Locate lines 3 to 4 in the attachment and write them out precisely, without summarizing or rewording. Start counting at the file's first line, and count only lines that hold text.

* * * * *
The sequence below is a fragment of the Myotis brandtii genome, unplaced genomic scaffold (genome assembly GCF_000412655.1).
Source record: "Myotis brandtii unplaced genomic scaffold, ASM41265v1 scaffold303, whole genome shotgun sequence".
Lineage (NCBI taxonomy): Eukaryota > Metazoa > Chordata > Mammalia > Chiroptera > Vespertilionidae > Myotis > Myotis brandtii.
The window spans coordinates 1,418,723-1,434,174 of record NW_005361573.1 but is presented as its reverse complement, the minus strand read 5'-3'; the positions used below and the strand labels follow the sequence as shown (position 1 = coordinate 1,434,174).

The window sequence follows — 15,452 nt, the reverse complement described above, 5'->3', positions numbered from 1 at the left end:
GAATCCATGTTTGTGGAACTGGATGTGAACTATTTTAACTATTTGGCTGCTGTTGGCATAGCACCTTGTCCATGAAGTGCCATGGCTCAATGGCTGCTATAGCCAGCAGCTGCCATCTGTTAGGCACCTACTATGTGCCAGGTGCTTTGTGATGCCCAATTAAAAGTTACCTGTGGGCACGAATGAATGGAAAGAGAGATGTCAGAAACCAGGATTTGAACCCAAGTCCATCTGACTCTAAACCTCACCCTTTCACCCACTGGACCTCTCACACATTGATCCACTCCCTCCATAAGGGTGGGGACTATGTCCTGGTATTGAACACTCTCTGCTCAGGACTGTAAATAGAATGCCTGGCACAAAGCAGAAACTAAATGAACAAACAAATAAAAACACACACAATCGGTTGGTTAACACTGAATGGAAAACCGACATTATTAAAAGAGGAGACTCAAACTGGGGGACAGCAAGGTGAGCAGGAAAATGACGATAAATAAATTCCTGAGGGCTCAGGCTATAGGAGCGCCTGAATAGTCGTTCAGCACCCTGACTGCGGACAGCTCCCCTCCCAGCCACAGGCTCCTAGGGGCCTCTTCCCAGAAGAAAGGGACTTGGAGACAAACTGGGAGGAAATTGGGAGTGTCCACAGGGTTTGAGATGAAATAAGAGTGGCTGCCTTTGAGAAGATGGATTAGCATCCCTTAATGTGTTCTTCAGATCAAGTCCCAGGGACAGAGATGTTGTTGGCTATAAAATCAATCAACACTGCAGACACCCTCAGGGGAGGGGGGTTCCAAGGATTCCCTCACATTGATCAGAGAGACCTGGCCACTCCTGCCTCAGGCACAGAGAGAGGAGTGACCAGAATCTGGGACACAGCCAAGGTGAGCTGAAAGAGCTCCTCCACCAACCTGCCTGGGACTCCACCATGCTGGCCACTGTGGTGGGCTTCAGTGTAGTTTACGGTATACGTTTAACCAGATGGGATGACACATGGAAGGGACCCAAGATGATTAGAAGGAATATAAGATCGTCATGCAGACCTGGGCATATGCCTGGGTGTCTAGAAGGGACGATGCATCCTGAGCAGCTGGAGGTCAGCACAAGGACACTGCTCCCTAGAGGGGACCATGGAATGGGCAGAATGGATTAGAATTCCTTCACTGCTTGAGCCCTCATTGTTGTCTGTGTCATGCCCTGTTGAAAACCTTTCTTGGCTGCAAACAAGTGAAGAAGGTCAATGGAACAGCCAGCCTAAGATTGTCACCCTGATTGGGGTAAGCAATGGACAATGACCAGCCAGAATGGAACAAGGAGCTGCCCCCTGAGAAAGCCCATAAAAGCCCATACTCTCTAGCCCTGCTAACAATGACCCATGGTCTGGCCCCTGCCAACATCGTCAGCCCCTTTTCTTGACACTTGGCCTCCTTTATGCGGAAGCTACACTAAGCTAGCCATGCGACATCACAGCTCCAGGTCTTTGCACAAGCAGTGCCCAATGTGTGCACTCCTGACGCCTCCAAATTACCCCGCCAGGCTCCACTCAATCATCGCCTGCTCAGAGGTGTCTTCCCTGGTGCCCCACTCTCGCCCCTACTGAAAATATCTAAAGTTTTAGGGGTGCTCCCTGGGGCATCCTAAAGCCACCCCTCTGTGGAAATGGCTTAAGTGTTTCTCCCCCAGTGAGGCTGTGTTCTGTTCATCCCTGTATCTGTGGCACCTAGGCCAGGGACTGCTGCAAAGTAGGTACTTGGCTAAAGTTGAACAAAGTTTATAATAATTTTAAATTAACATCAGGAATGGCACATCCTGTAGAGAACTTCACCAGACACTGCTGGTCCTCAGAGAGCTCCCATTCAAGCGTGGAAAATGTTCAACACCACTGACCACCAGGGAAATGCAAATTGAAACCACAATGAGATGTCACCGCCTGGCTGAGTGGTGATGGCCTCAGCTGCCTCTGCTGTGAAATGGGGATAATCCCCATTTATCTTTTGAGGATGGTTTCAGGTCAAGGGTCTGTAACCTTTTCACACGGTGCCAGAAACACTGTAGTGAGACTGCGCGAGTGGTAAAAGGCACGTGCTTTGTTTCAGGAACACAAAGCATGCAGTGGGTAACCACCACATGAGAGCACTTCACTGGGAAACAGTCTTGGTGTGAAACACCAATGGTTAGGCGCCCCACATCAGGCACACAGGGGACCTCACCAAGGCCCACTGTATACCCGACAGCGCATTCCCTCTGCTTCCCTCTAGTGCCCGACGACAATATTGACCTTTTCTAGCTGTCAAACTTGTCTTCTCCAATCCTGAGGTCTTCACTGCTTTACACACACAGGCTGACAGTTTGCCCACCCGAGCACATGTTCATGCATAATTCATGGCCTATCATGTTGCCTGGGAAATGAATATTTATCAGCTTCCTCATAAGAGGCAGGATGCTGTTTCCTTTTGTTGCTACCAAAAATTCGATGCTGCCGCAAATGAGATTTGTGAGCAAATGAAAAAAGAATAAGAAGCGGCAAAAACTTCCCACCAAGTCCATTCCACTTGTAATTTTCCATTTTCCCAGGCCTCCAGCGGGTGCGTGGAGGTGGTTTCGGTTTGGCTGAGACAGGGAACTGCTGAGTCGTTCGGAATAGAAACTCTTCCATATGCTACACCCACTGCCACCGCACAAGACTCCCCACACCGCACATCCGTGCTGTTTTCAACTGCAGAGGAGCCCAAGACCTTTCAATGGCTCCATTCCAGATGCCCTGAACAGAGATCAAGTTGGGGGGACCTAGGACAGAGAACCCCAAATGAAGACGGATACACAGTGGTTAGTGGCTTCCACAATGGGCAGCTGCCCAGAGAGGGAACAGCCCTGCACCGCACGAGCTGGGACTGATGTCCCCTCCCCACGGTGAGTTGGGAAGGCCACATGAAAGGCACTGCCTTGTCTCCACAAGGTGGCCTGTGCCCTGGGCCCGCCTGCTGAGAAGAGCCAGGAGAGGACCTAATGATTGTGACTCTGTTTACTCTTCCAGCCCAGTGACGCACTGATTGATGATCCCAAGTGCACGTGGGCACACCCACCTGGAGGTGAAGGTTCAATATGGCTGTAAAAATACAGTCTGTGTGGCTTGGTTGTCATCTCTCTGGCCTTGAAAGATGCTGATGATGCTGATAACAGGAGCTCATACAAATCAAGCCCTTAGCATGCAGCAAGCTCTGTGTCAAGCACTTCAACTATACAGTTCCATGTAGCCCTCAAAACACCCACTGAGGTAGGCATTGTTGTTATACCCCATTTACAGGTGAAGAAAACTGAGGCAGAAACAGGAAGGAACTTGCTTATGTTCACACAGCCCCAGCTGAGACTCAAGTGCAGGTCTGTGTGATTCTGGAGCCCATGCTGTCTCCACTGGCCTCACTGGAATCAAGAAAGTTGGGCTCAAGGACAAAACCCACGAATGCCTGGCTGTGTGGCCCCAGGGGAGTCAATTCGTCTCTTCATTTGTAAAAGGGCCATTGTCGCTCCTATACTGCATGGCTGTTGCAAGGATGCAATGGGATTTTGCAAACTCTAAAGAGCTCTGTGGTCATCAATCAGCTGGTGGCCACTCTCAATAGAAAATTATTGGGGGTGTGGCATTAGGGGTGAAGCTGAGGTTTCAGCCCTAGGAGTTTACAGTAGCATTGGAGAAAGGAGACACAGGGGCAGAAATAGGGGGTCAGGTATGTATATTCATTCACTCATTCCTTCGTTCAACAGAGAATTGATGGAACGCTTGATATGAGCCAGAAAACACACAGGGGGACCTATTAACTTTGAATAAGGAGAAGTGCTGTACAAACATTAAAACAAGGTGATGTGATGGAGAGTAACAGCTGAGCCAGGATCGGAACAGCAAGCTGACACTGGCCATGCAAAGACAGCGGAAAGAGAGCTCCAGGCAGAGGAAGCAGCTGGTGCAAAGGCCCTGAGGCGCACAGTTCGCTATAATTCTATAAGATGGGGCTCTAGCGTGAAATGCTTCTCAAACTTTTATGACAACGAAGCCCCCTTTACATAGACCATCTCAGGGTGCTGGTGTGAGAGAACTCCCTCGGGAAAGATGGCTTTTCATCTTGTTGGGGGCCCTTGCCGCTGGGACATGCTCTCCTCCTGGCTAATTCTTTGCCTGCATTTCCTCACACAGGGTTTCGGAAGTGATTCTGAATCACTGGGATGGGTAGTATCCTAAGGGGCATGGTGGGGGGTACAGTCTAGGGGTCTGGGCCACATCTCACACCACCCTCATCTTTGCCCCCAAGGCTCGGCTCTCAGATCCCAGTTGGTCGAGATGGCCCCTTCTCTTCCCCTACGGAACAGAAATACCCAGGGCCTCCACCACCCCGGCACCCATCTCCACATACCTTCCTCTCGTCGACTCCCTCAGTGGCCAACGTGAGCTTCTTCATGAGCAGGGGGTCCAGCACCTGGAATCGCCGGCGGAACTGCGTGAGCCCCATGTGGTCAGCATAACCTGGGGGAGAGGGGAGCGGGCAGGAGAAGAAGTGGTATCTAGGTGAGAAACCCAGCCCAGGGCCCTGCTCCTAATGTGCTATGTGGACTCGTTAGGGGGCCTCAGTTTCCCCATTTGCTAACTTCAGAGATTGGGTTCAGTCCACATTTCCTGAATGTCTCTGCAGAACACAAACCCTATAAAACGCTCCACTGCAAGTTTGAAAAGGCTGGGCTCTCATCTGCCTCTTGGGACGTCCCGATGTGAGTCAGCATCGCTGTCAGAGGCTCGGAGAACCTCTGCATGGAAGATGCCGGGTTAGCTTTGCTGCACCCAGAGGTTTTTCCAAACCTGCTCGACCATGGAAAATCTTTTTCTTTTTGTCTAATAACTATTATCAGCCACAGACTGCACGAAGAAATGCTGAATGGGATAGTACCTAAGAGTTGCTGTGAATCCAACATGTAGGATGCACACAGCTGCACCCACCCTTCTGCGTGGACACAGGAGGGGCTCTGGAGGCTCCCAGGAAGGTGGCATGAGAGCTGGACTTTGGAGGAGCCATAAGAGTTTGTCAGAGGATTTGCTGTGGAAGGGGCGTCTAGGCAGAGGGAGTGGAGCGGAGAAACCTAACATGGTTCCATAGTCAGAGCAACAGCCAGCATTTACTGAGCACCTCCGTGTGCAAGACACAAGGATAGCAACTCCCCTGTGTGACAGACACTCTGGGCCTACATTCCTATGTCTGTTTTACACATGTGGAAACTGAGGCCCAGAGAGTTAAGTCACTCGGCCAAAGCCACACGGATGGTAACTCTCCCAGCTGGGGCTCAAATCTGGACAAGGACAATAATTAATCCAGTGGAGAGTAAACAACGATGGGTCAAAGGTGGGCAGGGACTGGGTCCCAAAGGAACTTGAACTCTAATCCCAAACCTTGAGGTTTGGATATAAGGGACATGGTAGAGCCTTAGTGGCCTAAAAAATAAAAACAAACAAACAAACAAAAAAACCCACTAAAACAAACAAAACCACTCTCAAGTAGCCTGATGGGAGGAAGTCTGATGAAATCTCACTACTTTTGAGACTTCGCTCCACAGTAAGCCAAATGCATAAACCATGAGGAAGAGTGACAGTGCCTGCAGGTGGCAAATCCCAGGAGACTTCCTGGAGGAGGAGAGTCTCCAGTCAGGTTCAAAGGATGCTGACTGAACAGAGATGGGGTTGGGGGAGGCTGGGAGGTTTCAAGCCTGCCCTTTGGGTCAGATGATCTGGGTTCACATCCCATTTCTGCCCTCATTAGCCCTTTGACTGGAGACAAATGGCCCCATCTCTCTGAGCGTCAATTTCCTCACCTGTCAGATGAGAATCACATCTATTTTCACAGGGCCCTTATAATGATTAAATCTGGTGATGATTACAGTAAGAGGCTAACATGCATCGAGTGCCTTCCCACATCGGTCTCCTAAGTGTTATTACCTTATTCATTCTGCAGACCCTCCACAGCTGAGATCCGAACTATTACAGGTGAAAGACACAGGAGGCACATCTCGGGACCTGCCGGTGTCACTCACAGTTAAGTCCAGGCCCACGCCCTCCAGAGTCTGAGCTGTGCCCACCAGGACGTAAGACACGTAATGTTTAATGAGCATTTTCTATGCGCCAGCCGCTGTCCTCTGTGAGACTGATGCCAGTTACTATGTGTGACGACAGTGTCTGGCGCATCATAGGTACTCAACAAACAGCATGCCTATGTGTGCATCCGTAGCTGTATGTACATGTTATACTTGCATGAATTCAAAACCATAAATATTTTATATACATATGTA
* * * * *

Lineage (NCBI taxonomy): Eukaryota > Metazoa > Chordata > Mammalia > Chiroptera > Vespertilionidae > Myotis > Myotis brandtii.
The window spans coordinates 1,418,723-1,434,174 of record NW_005361573.1 but is presented as its reverse complement, the minus strand read 5'-3'; the positions used below and the strand labels follow the sequence as shown (position 1 = coordinate 1,434,174).